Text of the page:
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China's President Xi Jinping said a couple of really important things this week. He indicated that he's willing to open up China's economy a bit more and to protect the intellectual property of foreign companies that are doing business in China. Now, President Trump often complains that stolen trade secrets cost the U.S. economy billions of dollars every year. NPR's Jim Zarroli has the story.
JIM ZARROLI, BYLINE: It's not like other presidents haven't tried to do something about intellectual property theft by China. Trade negotiators in the Bush and Obama administrations spent a lot of time and energy in behind the scenes talks with Beijing officials. They tried carrots. They tried sticks. Sometimes there appeared to be breakthroughs. In September 2015, Obama said he'd reached an agreement with Chinese President Xi to address the problem.
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BARACK OBAMA: I raised once again our very serious concerns about growing cyber threats to American companies and American citizens. I indicated that it has to stop.
ZARROLI: And for a while afterward, it looked like theft by Chinese companies slowed down says Samm Sacks, a senior fellow at the Center for Strategic and International Studies. But Sacks says it didn't last.
SAMM SACKS: And I think that in some ways, that agreement was largely a symbolic political win.
ZARROLI: At one time, this dispute was mainly about pirated DVDs and movies, but Sacks says the last few years have seen a ratcheting up of Chinese ambitions to dominate certain fields such as robotics and artificial intelligence.
SACKS: What that means is they're doubling down on efforts to acquire advanced technology, proprietary trade secrets. And they're doing it at a time when the administration of President Xi Jinping has consolidated power in the bureaucracy.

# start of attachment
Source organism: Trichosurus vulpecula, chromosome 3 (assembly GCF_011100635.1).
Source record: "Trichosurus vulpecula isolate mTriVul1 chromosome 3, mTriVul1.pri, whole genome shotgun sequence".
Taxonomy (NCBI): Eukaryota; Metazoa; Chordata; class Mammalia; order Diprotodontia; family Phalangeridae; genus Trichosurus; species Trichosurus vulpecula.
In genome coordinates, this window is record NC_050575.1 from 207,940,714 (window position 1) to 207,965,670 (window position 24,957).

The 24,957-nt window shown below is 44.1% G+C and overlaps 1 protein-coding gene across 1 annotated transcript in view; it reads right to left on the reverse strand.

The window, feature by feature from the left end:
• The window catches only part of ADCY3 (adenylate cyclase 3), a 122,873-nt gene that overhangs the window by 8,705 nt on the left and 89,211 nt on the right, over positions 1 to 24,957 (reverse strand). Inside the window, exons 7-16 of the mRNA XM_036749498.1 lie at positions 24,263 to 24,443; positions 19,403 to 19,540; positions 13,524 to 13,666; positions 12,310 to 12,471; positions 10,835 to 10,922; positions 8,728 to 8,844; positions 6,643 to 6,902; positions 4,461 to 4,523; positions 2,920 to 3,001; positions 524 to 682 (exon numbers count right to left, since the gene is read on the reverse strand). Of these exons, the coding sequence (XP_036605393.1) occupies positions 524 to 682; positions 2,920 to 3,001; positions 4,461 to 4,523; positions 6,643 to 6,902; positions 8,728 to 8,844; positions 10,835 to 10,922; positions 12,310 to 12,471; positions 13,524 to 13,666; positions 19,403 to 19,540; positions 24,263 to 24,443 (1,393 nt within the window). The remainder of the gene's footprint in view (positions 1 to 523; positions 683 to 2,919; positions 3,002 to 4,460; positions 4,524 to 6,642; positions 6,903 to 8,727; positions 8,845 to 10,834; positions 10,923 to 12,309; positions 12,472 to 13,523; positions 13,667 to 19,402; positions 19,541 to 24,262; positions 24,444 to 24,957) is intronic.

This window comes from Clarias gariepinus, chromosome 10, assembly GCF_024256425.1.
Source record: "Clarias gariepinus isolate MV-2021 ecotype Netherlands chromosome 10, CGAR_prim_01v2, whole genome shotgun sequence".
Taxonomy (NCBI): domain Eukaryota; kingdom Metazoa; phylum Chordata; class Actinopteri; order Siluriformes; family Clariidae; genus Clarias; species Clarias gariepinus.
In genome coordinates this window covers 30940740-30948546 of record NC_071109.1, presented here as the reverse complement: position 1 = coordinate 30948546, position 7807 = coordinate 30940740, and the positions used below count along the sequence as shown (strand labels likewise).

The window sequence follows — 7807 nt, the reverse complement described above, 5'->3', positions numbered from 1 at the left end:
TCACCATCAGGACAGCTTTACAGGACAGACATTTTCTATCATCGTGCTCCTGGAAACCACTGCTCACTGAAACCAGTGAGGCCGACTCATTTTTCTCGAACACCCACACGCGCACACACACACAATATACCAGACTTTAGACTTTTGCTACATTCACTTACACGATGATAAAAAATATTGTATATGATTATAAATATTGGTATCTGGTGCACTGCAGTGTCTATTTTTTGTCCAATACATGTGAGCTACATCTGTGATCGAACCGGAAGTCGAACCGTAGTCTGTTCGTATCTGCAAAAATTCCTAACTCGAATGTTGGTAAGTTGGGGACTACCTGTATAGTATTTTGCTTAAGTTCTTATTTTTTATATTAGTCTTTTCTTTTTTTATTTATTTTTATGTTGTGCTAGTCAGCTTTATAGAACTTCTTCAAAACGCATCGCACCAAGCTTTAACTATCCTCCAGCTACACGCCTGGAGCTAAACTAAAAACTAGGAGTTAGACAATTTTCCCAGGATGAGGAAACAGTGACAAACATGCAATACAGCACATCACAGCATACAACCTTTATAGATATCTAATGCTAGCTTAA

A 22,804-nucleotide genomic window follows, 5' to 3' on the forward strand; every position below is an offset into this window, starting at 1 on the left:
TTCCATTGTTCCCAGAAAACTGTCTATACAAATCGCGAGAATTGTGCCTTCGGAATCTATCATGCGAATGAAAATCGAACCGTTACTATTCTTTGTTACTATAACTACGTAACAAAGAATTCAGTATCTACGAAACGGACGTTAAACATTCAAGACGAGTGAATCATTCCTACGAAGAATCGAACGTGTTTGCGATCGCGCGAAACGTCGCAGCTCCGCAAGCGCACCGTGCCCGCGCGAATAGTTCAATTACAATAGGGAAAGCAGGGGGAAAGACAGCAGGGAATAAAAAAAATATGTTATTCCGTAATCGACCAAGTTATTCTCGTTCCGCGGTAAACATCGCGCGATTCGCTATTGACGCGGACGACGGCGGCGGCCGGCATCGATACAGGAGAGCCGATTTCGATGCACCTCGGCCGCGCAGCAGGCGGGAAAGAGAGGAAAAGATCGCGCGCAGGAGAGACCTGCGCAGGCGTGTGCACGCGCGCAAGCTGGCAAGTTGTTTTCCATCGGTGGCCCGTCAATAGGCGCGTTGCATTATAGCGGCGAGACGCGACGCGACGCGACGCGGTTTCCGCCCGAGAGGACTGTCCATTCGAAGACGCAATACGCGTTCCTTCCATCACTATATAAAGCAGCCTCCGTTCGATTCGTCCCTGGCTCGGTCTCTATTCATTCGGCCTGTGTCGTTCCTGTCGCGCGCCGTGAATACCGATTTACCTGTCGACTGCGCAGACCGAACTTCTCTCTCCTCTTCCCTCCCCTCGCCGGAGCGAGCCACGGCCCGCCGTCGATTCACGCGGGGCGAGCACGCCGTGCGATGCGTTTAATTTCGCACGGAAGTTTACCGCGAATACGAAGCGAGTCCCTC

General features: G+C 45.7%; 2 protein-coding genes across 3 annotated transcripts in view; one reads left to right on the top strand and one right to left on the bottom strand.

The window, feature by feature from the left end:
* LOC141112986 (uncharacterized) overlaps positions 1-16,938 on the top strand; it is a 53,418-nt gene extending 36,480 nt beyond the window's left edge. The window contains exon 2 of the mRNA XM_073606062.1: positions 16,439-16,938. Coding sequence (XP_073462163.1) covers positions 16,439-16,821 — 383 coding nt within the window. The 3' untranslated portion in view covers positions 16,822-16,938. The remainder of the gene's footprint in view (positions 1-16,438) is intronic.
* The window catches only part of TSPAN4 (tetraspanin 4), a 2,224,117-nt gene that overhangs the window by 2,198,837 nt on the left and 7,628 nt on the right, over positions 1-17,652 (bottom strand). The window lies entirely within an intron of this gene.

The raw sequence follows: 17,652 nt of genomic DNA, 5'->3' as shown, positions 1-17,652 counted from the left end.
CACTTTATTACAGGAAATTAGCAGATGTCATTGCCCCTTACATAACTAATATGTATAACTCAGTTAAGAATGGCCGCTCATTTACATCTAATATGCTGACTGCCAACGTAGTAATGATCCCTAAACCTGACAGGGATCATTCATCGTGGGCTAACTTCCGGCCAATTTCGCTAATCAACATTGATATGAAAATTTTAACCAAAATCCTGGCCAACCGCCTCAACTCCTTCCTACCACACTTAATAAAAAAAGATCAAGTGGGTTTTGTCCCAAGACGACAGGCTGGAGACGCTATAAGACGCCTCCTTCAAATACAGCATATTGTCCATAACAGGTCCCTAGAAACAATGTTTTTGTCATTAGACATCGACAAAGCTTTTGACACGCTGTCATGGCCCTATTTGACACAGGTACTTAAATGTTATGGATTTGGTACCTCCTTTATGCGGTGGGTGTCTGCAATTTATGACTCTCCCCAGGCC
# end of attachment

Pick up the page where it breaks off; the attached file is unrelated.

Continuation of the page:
ZARROLI: Today, foreign companies are more likely to complain that their software has been stolen by a Chinese competitor or that they were forced to give up trade secrets in exchange for access to China's lucrative and fast-growing markets. Wendy Cutler is former acting deputy at the U.S. Trade Representative's office. Cutler says U.S. officials have often complained to Beijing about these practices.
WENDY CUTLER: They would say, well, you know, give us examples and we'll take care of them. And many of our companies were, you know, very reluctant to give that information in fear of retribution.
ZARROLI: And she says when U.S. companies were willing to go on the record with complaints, Beijing would often brush them aside. For his part, President Trump has promised a much more confrontational approach to China. Here he was last year announcing an investigation into Chinese trade practices.
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PRESIDENT DONALD TRUMP: For too long, this wealth has been drained from our country while Washington has done nothing. They have never done anything about it. But Washington will turn a blind eye no longer.
ZARROLI: To Wendy Cutler, the administration's tough approach to China makes a certain amount of sense.
CUTLER: I applaud them for taking this issue very seriously, and I think our approach needed some shaking up.
ZARROLI: But Cutler also says Trump's approach to trade disputes is probably the wrong strategy right now. Trump has imposed tariffs on imports of steel and aluminum and is renegotiating trade pacts like NAFTA. And Cutler says some key U.S. trading partners have been angered by the administration's actions.
CUTLER: They're not really in a position to really entice other countries to be very enthusiastic about working with us on China issues.
ZARROLI: That matters because a lot of other industrialized nations, including Japan and the countries of Europe, also express anger about China's trade practices. Cutler says a multilateral approach could be the best way to address IP theft, but Trump's go-it-alone approach to trade makes that a lot harder to pull off. Jim Zarroli, NPR News, New York.
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